Keeping the Hive Alive During Winter
It Takes At Least 90 Pounds of Honey to Keep a Colony of Bees Alive Throughout the Winter
SUPERIOR, Wisc. – When you think of honey, a cute plastic bottle shaped like a bear probably comes to mind.
But do you ever stop to think about how much work it took to produce the product?
In just a few short weeks, snow will melt and flowers will force their way from the ground.
You may think a honeybee hibernates or dies off during the winter.
Instead, it takes a team of 30,000 to 80,000 bees to stay warm and ready for a new season.
“Honeybees in the wintertime spend almost their entire day simply eating honey, beating their wing muscles, generating enough heat so the temperature
within the hive stays anywhere from 80-90 degrees,” said Dr. Edward Burkett, Professor of Biology and Apiary Manager at UWS.
Imagine a mini tropical vacation; a cluster of worker bees tightly attached to this piece of a manmade hive.
Throughout the summer, honeybees work to survive during the colder months.
“The nectar is going to be converted into honey; the pollen is going to be used as a protein source,” said Burkett.
Burkett says it takes at least 90 pounds of stored honey to keep a hive alive all winter long.
“They consume honey and as they consume honey they generate heat by beating their wing muscles,” said Burkett.
This cluster of consumers helps keep the queen warm as well as her offspring, but danger never stops from knocking at the door.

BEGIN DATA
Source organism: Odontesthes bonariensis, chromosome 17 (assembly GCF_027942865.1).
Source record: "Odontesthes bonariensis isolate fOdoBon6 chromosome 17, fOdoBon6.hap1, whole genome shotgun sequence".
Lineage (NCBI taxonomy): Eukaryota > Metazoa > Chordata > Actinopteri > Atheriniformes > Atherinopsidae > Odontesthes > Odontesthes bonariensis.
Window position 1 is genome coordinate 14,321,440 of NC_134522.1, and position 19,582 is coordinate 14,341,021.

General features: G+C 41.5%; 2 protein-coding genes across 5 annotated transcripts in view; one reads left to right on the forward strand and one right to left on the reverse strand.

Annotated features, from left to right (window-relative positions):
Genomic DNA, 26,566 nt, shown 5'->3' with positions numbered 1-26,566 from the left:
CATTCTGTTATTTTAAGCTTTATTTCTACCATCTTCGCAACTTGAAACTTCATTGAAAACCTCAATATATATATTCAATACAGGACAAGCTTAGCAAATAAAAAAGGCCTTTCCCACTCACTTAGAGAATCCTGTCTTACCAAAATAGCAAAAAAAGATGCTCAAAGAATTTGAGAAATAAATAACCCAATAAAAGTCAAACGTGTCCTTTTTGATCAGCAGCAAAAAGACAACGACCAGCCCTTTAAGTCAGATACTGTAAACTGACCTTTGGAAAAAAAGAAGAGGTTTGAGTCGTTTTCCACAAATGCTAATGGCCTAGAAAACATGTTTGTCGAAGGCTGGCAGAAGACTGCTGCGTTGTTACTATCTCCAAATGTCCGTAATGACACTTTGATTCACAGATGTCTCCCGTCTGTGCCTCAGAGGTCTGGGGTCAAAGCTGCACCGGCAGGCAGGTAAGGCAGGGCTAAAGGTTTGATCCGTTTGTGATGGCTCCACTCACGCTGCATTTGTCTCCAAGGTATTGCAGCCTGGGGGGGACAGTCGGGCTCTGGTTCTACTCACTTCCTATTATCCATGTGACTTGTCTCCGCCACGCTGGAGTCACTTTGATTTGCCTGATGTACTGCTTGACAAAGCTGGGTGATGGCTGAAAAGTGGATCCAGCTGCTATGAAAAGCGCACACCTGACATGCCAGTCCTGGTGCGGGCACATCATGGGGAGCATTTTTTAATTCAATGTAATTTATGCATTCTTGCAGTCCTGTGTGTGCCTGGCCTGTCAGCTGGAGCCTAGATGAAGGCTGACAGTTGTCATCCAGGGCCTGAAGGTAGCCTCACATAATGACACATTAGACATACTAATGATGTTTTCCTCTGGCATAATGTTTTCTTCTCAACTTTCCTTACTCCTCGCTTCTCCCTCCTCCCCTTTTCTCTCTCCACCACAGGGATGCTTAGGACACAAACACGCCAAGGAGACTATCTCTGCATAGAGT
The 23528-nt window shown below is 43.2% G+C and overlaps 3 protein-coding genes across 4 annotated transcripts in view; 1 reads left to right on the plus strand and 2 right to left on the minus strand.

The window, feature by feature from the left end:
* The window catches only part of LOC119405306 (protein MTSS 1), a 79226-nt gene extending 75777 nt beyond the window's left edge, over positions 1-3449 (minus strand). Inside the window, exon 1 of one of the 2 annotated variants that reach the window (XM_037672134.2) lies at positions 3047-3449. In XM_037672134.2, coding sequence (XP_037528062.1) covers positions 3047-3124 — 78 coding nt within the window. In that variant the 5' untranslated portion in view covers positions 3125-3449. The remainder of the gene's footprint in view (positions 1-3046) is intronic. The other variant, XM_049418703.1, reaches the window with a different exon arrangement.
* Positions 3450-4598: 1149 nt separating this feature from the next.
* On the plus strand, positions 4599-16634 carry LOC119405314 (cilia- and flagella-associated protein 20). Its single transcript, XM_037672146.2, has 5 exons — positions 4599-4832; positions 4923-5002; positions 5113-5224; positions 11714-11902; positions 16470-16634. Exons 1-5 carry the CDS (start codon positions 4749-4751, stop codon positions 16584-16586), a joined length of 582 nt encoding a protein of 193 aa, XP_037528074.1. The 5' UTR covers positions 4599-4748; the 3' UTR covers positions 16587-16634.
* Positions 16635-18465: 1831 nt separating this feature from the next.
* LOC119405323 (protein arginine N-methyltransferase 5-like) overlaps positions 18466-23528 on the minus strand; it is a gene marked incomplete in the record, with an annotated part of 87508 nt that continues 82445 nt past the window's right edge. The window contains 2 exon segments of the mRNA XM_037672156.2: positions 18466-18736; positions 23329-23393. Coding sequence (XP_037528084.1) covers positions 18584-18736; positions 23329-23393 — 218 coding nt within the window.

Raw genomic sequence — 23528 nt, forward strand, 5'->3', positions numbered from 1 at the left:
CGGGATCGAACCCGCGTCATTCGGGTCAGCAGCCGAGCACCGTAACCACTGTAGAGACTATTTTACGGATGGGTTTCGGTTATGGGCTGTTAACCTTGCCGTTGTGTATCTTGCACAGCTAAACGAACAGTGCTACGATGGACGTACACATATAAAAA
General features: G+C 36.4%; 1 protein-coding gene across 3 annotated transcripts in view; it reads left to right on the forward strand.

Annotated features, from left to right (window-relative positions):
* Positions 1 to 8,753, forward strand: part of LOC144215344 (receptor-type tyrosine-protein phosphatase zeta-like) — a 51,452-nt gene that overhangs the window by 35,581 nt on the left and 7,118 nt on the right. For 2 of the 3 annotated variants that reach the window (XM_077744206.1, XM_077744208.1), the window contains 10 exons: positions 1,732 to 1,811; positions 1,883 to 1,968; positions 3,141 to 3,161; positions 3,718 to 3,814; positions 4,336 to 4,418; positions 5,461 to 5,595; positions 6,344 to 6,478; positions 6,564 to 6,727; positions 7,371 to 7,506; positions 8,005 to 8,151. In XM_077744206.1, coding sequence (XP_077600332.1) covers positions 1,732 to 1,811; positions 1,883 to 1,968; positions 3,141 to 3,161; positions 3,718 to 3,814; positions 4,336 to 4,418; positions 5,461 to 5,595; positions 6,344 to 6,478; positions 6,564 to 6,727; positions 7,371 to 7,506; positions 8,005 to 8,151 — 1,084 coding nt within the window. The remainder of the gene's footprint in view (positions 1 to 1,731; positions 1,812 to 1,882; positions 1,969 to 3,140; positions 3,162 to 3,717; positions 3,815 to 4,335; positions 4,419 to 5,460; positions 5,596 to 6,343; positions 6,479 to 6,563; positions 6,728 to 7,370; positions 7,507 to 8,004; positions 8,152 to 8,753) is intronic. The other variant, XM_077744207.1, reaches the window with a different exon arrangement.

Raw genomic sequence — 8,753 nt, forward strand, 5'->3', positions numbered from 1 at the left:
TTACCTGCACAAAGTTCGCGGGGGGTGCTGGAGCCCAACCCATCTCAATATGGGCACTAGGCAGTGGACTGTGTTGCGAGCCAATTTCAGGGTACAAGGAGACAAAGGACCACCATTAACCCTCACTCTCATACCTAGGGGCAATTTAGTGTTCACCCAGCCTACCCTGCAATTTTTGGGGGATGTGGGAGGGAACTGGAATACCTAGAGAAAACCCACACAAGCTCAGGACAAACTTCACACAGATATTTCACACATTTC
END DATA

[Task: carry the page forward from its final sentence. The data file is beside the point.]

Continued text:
“Once the temperature on the outside of the cluster reaches about 45 degrees, the bees become paralyzed,” said Burkett.
This colony can never take a day off. Dr. Burkett says the bees will work nonstop to keep their home warm. But it’s not just the temperature determining life or death. Condensation also kills.
“One of the byproducts of this beating of the wings is the production of water,” said Burkett.
When warm air from the bees rises it eventually meets cold air at the top of the hive. This creates moisture which drips down on to the cluster.
“You also have to make sure that you’re providing your bees with enough ventilation so that there’s a constant movement of fresh air in the bottom of the hive,” said Burkett.
Despite so many factors and precise action before winter sets in, Dr. Burkett says becoming a beekeeper is extremely beneficial to the environment.
“To successfully raise bees in a sustainable fashion requires a significant amount of knowledge,” said Burkett.
Experts say every year the bee population is declining by nearly 50 percent. With the power of people, this number could bounce back if we all work together like a colony of honeybees.
If you’re interested in becoming a beekeeper, you’re advised to register for one of Dr. Burkett’s beekeeping workshops.
These are a matter of one to three hours and will teach you the basics of beekeeping.
It costs roughly $450 to get started with beekeeping.